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A Fuse #8 Production
Inside A Fuse #8 Production

Fuse 8 n’ Kate: William’s Doll by Charlotte Zolotow, ill. William Pene du Bois

WilliamsDoll2William’s Doll: Revenge of the Ascot!

As you’ll hear on today’s podcast, we’re big time fans of this book, but we’d rather like it if Harper Collins could publish a re-illustrated edition. The reasons for this are, as you can see from the images below, pretty clear. With different clothing, we think William’s story could reach a whole new slew of kids, and really strike the message home. That said, in the podcast I make one key mistake. I say that this book was published by Greenwillow. In point of fact, it was published by Harper & Row. It is not a Greenwillow book. So ignore that part of the podcast but do NOT disregard the petition. We’d love it if we could get you on board so that William can meet a whole new generation of fans. It was six years ago (which seems like an awfully long time ago when you write it out like that) when I wrote a post making the case for re-illustrating today’s book. Let’s hope something changes soon. In the meantime, Kate and I also discuss muddied watercolors, absentee fathers (visually anyway), and the life-sized doll that is selling other dolls.

Listen to the whole show here on Soundcloud or download it through iTunes, Stitcher, Google Play, or your preferred method of podcast selection.


Show Notes:

– William Pène du Bois was from (and I love this city name) Nutley, New Jersey. Interestingly, he did live in France for a time, and ultimately died in Nice, France.

– As you can see, William is clearly holding his lungs outside of his body.


The preppiest creatures that ever you did say. In other words, men’s men.


Saying “shush” or picking his nose?


Evidence of William’s skills on the court. I do like to believe that William is preferring to wear these penny loafers instead of sneakers to make some kind of a statement.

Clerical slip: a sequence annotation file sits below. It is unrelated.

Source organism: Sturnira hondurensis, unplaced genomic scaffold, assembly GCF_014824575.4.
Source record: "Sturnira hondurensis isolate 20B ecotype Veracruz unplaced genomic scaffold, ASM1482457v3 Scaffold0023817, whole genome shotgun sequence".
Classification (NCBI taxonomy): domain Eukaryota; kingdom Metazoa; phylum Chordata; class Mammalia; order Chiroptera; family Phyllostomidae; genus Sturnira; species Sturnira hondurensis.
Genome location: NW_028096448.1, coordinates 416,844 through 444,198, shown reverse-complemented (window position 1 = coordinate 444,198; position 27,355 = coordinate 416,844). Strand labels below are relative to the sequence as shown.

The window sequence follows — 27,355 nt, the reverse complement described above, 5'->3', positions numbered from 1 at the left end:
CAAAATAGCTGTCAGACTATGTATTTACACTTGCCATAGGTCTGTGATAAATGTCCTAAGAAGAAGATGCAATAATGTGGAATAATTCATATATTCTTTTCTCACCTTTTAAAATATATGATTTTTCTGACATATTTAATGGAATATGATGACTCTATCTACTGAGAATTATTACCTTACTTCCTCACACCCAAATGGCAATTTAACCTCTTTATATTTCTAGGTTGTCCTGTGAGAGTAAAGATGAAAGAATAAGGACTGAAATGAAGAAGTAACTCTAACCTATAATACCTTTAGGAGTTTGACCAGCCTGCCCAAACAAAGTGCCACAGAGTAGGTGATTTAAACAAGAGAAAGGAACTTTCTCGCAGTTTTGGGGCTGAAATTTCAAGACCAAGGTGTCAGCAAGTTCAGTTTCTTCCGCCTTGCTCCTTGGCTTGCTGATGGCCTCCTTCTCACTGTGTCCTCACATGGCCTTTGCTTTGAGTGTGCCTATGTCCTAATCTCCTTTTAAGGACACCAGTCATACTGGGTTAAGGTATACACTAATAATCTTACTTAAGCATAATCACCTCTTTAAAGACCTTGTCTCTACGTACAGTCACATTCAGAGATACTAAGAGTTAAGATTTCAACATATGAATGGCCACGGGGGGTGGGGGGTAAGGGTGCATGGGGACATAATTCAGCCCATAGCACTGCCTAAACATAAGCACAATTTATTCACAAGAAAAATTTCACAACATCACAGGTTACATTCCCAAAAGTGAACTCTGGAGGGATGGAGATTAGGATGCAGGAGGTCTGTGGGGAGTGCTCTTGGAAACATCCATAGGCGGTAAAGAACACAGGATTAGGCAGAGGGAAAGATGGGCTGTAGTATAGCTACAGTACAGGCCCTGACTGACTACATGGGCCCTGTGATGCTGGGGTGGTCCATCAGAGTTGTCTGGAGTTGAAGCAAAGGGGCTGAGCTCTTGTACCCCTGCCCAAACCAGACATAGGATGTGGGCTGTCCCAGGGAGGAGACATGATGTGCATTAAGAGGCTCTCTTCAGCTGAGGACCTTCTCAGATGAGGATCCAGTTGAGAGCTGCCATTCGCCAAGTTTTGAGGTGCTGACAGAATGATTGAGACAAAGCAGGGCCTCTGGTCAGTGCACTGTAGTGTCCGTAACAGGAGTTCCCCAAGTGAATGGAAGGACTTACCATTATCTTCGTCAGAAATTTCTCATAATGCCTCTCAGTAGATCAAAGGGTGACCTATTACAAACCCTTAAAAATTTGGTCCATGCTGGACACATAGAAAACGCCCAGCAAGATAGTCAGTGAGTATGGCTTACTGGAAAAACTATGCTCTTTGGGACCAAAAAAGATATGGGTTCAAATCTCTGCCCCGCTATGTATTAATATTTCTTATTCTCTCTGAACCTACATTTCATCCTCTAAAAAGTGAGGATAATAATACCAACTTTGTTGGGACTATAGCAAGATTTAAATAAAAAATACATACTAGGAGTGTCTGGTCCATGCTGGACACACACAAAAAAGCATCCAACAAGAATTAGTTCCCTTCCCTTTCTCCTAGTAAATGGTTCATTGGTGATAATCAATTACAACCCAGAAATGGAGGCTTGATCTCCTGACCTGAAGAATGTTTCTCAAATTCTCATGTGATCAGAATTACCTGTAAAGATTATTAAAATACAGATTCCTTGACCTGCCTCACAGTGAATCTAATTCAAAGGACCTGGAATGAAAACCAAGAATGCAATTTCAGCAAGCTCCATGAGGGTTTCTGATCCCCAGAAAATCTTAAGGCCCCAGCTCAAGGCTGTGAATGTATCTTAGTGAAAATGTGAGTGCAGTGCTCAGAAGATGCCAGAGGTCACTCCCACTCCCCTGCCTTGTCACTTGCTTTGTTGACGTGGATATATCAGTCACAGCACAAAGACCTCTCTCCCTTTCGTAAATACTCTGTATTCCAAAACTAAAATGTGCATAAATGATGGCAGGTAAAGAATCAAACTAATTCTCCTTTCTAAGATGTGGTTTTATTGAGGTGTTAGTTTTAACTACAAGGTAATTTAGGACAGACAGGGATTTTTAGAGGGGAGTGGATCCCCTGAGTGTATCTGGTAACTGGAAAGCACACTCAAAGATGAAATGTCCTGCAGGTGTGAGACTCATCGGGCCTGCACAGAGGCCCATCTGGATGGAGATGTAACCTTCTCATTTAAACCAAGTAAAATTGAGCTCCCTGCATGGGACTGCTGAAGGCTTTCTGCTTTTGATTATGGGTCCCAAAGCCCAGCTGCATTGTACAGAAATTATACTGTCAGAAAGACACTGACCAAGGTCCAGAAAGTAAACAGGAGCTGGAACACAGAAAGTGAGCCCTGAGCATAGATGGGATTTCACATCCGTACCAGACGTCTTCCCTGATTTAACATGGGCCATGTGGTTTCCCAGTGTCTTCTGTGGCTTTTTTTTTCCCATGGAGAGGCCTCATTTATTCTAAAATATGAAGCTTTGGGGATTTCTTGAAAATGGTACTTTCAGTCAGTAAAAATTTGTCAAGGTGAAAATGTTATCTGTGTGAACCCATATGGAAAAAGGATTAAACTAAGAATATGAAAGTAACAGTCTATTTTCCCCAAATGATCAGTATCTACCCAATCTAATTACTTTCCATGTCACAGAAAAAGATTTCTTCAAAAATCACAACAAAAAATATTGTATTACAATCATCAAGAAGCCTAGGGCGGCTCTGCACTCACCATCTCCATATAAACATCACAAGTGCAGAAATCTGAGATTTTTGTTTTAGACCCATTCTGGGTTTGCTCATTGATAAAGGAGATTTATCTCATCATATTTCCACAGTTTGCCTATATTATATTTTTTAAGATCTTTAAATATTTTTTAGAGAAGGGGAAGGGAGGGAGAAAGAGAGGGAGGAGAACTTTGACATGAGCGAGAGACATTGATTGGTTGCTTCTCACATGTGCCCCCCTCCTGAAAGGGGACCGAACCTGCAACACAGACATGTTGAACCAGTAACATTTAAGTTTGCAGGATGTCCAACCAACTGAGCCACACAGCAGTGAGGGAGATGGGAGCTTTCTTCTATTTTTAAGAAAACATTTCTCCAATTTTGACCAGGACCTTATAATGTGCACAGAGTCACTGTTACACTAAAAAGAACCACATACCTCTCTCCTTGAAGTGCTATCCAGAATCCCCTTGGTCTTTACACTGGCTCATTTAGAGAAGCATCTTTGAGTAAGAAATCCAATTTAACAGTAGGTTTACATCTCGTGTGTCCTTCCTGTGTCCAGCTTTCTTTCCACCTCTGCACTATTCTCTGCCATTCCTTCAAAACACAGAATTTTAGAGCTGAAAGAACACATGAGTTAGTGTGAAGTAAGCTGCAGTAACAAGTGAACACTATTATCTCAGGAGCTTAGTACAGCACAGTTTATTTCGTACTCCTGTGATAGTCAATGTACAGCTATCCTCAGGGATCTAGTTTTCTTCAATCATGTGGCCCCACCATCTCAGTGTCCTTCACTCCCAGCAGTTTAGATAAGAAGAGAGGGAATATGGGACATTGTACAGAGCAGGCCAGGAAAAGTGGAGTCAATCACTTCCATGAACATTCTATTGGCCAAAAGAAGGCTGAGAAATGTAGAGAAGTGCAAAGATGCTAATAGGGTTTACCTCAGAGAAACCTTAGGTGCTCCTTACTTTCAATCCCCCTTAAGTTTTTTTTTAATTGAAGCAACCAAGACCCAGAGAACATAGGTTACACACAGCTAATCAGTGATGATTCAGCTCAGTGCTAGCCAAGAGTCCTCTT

“Brown plaid brilliance!” Kate would like to clarify that she was trying to say that Diane von Furstenberg designed the grandmother’s wrap dress here. And I take back what I said about the woman’s shoes. Those aren’t “sensible” at all. They’re gorgeous. By the way, we never ever see her face either, a fact Kate and I both missed.


Is this a woman that is incapable of applying blush correctly or, as I suspect, a life-sized doll?


Advice from the Harper Collins Treasury of Picture Book Classics


Big Bob, Little Bob by James Howe, illustrated by Laura Ellen Anderson.


And I’d like to also include Teddy’s Favorite Toy by Christian Trimmer, illustrated by Madeline Valentine.


Let us point out that even this animated sequence from Free to Be You and Me has William wearing more appropriate clothing than in the book.

– Can of nightmare fuel for you, madame?


– One final word before we go. Not long ago I wrote a post about the Drag Queen Story Hours and their recommended booklists. It is worth noting that nowhere have I seen this book used in any storytimes. It simply has fallen out of sight by the general public. I think it’s time to bring it back.



About Elizabeth Bird

Elizabeth Bird is currently the Collection Development Manager of the Evanston Public Library system and a former Materials Specialist for New York Public Library. She has served on Newbery, written for Horn Book, and has done other lovely little things that she'd love to tell you about but that she's sure you'd find more interesting to hear of in person. Her opinions are her own and do not reflect those of EPL, SLJ, or any of the other acronyms you might be able to name. Follow her on Twitter: @fuseeight.


  1. I seem to recall there were new illustrations of this story in the 35th anniversary edition of Free To Be? Am I wrong?

    • Elizabeth Bird says:

      I suspect they were the art used in the special itself. Probably stills. Still an improvement, that’s for sure!

  2. Jeez, William dresses just like Fred from the Scooby Gang! Right down to the jaunty orange neckcloth.

    I haven’t read the book, but if it’s like the song (of which I was a childhood devotee; I LOVE YOU ALAN ALDA), the ending is unforgivably dated and deeply problematic. The triumphant final verse has Grandma belt (GO ALAN ALDA), “William wants a doll so when he has a baby someday he’ll know how to dress it, put diapers on double, and gently caress it to bring up a bubble and care for his baby as every good father should learn to do.” Uh, where is our evidence that William wants a doll because he’s thinking about future fatherhood? And why should ANY boy need future fatherhood to justify getting a doll? Tenderness should be everyone’s purview. William should get a doll simply because WILLIAM WANTS A DOLL.

  3. I have always loved William’s Doll. So beautiful and ahead of its time. I love the Caldecott award winning illustrator, William Pène du Bois as well. The art is definitely dated. I don’t believe many children would be drawn to it. I am all for anything that will introduce a new generation of children to this wonderful classic.